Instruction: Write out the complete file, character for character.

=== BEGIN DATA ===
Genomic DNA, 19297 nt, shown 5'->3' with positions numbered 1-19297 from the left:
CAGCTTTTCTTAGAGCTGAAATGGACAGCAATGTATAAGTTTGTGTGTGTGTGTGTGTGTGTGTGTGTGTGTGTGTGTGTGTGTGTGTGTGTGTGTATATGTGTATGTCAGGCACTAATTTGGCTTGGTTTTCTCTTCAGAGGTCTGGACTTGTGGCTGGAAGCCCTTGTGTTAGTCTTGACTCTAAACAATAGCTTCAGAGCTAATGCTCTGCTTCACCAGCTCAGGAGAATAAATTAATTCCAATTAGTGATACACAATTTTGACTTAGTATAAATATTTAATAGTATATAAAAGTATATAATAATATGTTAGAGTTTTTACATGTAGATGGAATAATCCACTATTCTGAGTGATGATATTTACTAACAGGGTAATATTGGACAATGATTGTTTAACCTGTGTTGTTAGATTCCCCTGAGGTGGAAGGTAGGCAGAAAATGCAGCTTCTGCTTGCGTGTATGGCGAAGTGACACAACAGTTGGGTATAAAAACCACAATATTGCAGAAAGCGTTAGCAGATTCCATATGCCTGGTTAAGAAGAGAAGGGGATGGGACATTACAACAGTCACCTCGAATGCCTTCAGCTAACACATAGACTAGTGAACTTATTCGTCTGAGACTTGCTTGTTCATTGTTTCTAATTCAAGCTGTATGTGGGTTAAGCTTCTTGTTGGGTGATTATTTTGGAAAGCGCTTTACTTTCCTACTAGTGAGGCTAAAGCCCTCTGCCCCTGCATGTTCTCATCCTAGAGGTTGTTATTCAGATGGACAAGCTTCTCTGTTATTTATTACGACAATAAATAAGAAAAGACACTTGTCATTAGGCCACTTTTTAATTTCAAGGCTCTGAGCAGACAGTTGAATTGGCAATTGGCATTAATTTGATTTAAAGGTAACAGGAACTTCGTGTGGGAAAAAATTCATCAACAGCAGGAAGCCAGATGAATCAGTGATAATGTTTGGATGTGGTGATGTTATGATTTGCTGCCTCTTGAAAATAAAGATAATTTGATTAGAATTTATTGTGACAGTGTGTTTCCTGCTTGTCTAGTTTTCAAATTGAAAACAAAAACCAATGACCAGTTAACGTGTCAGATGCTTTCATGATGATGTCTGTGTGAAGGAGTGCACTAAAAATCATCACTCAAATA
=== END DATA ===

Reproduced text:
Genomic DNA, 19297 nt, shown 5'->3' with positions numbered 1-19297 from the left:
CAGCTTTTCTTAGAGCTGAAATGGACAGCAATGTATAAGTTTGTGTGTGTGTGTGTGTGTGTGTGTGTGTGTGTGTGTGTGTGTGTGTGTGTGTGTATATGTGTATGTCAGGCACTAATTTGGCTTGGTTTTCTCTTCAGAGGTCTGGACTTGTGGCTGGAAGCCCTTGTGTTAGTCTTGACTCTAAACAATAGCTTCAGAGCTAATGCTCTGCTTCACCAGCTCAGGAGAATAAATTAATTCCAATTAGTGATACACAATTTTGACTTAGTATAAATATTTAATAGTATATAAAAGTATATAATAATATGTTAGAGTTTTTACATGTAGATGGAATAATCCACTATTCTGAGTGATGATATTTACTAACAGGGTAATATTGGACAATGATTGTTTAACCTGTGTTGTTAGATTCCCCTGAGGTGGAAGGTAGGCAGAAAATGCAGCTTCTGCTTGCGTGTATGGCGAAGTGACACAACAGTTGGGTATAAAAACCACAATATTGCAGAAAGCGTTAGCAGATTCCATATGCCTGGTTAAGAAGAGAAGGGGATGGGACATTACAACAGTCACCTCGAATGCCTTCAGCTAACACATAGACTAGTGAACTTATTCGTCTGAGACTTGCTTGTTCATTGTTTCTAATTCAAGCTGTATGTGGGTTAAGCTTCTTGTTGGGTGATTATTTTGGAAAGCGCTTTACTTTCCTACTAGTGAGGCTAAAGCCCTCTGCCCCTGCATGTTCTCATCCTAGAGGTTGTTATTCAGATGGACAAGCTTCTCTGTTATTTATTACGACAATAAATAAGAAAAGACACTTGTCATTAGGCCACTTTTTAATTTCAAGGCTCTGAGCAGACAGTTGAATTGGCAATTGGCATTAATTTGATTTAAAGGTAACAGGAACTTCGTGTGGGAAAAAATTCATCAACAGCAGGAAGCCAGATGAATCAGTGATAATGTTTGGATGTGGTGATGTTATGATTTGCTGCCTCTTGAAAATAAAGATAATTTGATTAGAATTTATTGTGACAGTGTGTTTCCTGCTTGTCTAGTTTTCAAATTGAAAACAAAAACCAATGACCAGTTAACGTGTCAGATGCTTTCATGATGATGTCTGTGTGAAGGAGTGCACTAAAAATCATCACTCAAATA